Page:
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What I Learned at Bandcamp: Senteons

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Experimental rock band Senteons, out of Tempe, has been making music for less than a year and is gearing up to play its first show on Friday, April 4. The five member group, comprised of Dane Jarvie, Kevin McHone, Luke Jarvie, Nick Regal and Max Barrezueta released debut EP, Blackwood, in March.

Read The Spec‘s interview with frontman Dane Jarvie, below…

How long have you been making music?
Though we released our first EP March 18 and we’re gearing up to play our first show on April 4, this project has been in the works since the beginning of last May, and we have been honing our craft steadily since then.

Before Senteons, everyone in the band was involved in a pretty heavy list of musical projects—hardcore bands, progressive rock bands, folk groups, and everything else in between. Every musical endeavor (past and present) is somehow absorbed and subconsciously applied to Senteons in some way. We never really tried to set out and create one particular sound or style, or focus on one emotional realm. Rather, we try to represent the ups and downs of the internal monologue as they come.

A big goal that I set out to do in the beginning of this band was to avoid contriving certain feelings during the writing process if I wasn’t directly experiencing them in the moment. Our music is by no means club friendly, or party music. Every song is meant to resonate with you at different times, depending on where you are mentally, and they should be treated as such.

I generally don’t like to write music through a reflective/sentimental lens. The period of reflection comes after it’s immortalized to tape and I’ve listened to it after a substantial amount of time away from it.

Who/what are your influences?
Collectively, our band is very much inspired by literature, film, and the landscape and climate of the Arizona desert in general—almost more than music as an artistic medium. Though I can’t speak for the rest of the band, I will say that over the last year, I have been particularly moved by authors like Henry Miller, Milan Kundera, Robert Anton Wilson, and Carl Jung. I’m sometimes reluctant to lend out my books to people because every page is riddled with terribly illegible, scrawled out notes, and highlighted passages of lines I wish to inspire my own lyrics with. I still always end up giving books away, though. My friends probably think I’m out of my mind.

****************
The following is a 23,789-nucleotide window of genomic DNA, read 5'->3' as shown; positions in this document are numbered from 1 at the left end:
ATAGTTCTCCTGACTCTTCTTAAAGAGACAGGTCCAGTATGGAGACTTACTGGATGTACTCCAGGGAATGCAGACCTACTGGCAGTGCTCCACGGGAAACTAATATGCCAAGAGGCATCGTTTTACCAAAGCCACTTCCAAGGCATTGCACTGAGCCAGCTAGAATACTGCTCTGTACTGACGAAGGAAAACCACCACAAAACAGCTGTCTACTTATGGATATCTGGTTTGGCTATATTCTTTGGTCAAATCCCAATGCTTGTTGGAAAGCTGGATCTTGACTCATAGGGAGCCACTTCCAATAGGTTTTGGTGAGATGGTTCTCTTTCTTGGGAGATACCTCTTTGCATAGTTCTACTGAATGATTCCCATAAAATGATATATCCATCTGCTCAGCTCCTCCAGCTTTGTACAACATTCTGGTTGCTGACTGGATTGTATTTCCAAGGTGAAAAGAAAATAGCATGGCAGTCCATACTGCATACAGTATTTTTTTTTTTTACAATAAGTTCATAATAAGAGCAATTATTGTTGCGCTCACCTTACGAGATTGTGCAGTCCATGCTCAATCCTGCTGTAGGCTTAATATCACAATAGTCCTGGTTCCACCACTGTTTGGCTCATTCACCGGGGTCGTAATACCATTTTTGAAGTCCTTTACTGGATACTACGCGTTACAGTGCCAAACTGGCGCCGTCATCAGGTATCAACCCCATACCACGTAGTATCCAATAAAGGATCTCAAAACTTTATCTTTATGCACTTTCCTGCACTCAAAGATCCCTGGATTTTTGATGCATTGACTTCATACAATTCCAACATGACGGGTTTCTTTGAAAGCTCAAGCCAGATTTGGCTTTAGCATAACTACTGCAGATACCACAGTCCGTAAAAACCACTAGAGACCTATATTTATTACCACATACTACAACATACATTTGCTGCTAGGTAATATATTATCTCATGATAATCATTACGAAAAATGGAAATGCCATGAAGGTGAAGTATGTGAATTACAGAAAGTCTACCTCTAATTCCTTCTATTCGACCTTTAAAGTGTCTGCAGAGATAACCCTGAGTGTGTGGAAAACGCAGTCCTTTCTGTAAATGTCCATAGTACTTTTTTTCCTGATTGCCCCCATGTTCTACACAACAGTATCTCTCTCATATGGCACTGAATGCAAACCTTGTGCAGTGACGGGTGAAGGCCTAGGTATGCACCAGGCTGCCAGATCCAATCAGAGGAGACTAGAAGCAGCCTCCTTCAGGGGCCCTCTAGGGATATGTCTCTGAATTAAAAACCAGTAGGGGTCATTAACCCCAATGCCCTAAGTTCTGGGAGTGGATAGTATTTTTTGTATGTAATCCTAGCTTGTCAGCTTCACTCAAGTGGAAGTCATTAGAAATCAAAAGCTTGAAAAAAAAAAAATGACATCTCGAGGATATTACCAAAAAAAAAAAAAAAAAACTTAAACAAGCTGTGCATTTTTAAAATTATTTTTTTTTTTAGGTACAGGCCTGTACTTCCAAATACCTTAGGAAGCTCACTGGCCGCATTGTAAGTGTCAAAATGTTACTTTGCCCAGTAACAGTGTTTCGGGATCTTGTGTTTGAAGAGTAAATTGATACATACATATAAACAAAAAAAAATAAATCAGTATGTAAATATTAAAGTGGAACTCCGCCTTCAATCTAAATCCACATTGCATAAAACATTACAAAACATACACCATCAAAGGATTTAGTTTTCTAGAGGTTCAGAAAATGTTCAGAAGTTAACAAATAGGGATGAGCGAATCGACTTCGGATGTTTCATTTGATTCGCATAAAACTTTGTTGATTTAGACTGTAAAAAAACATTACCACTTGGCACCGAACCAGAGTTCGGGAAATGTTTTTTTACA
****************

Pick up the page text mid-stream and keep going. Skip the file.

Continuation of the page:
What is your favorite song on the new album and why?
I’m unable to really choose, because every song moves and repels me at different times, depending on where my mental state is at.

Upcoming projects, where do you want to go from here?
My goal is to continue giving back to the local scene in any way I possibly can, and continue booking shows for touring and local bands on a bigger scale.

On a personal level with my own music, I’m working on getting in a more fluid rhythm with pushing out tangible material. In the past, I have worked relentlessly on a few songs, or ideas, and edited them over and over again. But now, I’m making it a real goal to flesh out multiple song skeletons every week. I think the more I’m able to tap into the spontaneity of the creative process, without too much afterthought, the happier I ultimately am.

If you could no longer be a musician, what would you be or do for a living?
That hurts me to even think about, but I’d probably be a writer or a film director. I think I could have been equally as proficient exploring those levels of creative expression if I would have developed them at an earlier age, or been placed in different geographical circumstances growing up. I think certain external factors pushed me into music outside of my control. The hardcore and metal scenes in Chicago (where I grew up) were extremely vibrant at the time, and after seeing my first show, it was totally out of my hands.

I was also terribly awkward throughout high school, so I think I probably thought I could get more girls to like me if I had a guitar in my hand haha, which almost never ended up being the case.

What musicians or bands do you look up to?
We all have totally different tastes and inspirations when it comes to music , but I think the bands that have had the biggest impact on me are the ones that have lent us wisdom firsthand, or acts that are pushing the boundaries within the local Arizona scene right now. Bands like Northern Hustle, Destruction Unit, or Emby Alexander. Also, any touring band that has ever spent nights on our floors or couches, like HRVRD from North Carolina. Seeing the success of these bands motivates us and inspires us every day.

Why do you make music?
Creating music gives my life and relationships with people context and meaning. It reveals aspects of my personality that I never knew existed.

Anything else you’d like readers to know that we haven’t asked you about?
No. I think we’ve covered it all. Thank you so much for your interest and time. We hope to see you at our next show!

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